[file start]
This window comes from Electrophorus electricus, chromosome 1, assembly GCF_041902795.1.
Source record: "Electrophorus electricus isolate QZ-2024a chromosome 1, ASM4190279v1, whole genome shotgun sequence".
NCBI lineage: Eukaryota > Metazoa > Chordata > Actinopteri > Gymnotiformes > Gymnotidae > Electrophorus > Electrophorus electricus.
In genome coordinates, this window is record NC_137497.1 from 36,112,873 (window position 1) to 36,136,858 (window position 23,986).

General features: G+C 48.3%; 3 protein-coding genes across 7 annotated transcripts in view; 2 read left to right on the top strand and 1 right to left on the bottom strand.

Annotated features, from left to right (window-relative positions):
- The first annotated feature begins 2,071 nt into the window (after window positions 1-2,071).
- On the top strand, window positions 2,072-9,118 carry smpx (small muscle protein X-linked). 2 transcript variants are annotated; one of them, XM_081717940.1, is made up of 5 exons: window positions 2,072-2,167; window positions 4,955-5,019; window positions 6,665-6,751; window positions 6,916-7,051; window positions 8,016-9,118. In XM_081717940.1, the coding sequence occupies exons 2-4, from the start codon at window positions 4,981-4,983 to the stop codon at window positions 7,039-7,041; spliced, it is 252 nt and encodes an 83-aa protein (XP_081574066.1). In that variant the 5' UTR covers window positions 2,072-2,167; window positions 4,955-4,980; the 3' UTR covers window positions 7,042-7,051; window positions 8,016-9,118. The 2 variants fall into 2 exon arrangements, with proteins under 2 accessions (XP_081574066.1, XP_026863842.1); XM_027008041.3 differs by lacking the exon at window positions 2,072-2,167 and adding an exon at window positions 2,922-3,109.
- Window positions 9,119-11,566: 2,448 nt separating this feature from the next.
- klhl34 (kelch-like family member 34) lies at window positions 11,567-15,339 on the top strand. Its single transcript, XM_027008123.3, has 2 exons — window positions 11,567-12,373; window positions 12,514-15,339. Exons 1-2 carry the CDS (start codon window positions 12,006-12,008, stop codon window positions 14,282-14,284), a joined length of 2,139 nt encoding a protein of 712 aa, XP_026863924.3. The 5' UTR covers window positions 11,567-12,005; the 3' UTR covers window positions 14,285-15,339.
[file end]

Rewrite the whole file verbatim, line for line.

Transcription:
This window comes from Electrophorus electricus, chromosome 1, assembly GCF_041902795.1.
Source record: "Electrophorus electricus isolate QZ-2024a chromosome 1, ASM4190279v1, whole genome shotgun sequence".
NCBI lineage: Eukaryota > Metazoa > Chordata > Actinopteri > Gymnotiformes > Gymnotidae > Electrophorus > Electrophorus electricus.
In genome coordinates, this window is record NC_137497.1 from 36,112,873 (window position 1) to 36,136,858 (window position 23,986).

General features: G+C 48.3%; 3 protein-coding genes across 7 annotated transcripts in view; 2 read left to right on the top strand and 1 right to left on the bottom strand.

Annotated features, from left to right (window-relative positions):
- The first annotated feature begins 2,071 nt into the window (after window positions 1-2,071).
- On the top strand, window positions 2,072-9,118 carry smpx (small muscle protein X-linked). 2 transcript variants are annotated; one of them, XM_081717940.1, is made up of 5 exons: window positions 2,072-2,167; window positions 4,955-5,019; window positions 6,665-6,751; window positions 6,916-7,051; window positions 8,016-9,118. In XM_081717940.1, the coding sequence occupies exons 2-4, from the start codon at window positions 4,981-4,983 to the stop codon at window positions 7,039-7,041; spliced, it is 252 nt and encodes an 83-aa protein (XP_081574066.1). In that variant the 5' UTR covers window positions 2,072-2,167; window positions 4,955-4,980; the 3' UTR covers window positions 7,042-7,051; window positions 8,016-9,118. The 2 variants fall into 2 exon arrangements, with proteins under 2 accessions (XP_081574066.1, XP_026863842.1); XM_027008041.3 differs by lacking the exon at window positions 2,072-2,167 and adding an exon at window positions 2,922-3,109.
- Window positions 9,119-11,566: 2,448 nt separating this feature from the next.
- klhl34 (kelch-like family member 34) lies at window positions 11,567-15,339 on the top strand. Its single transcript, XM_027008123.3, has 2 exons — window positions 11,567-12,373; window positions 12,514-15,339. Exons 1-2 carry the CDS (start codon window positions 12,006-12,008, stop codon window positions 14,282-14,284), a joined length of 2,139 nt encoding a protein of 712 aa, XP_026863924.3. The 5' UTR covers window positions 11,567-12,005; the 3' UTR covers window positions 14,285-15,339.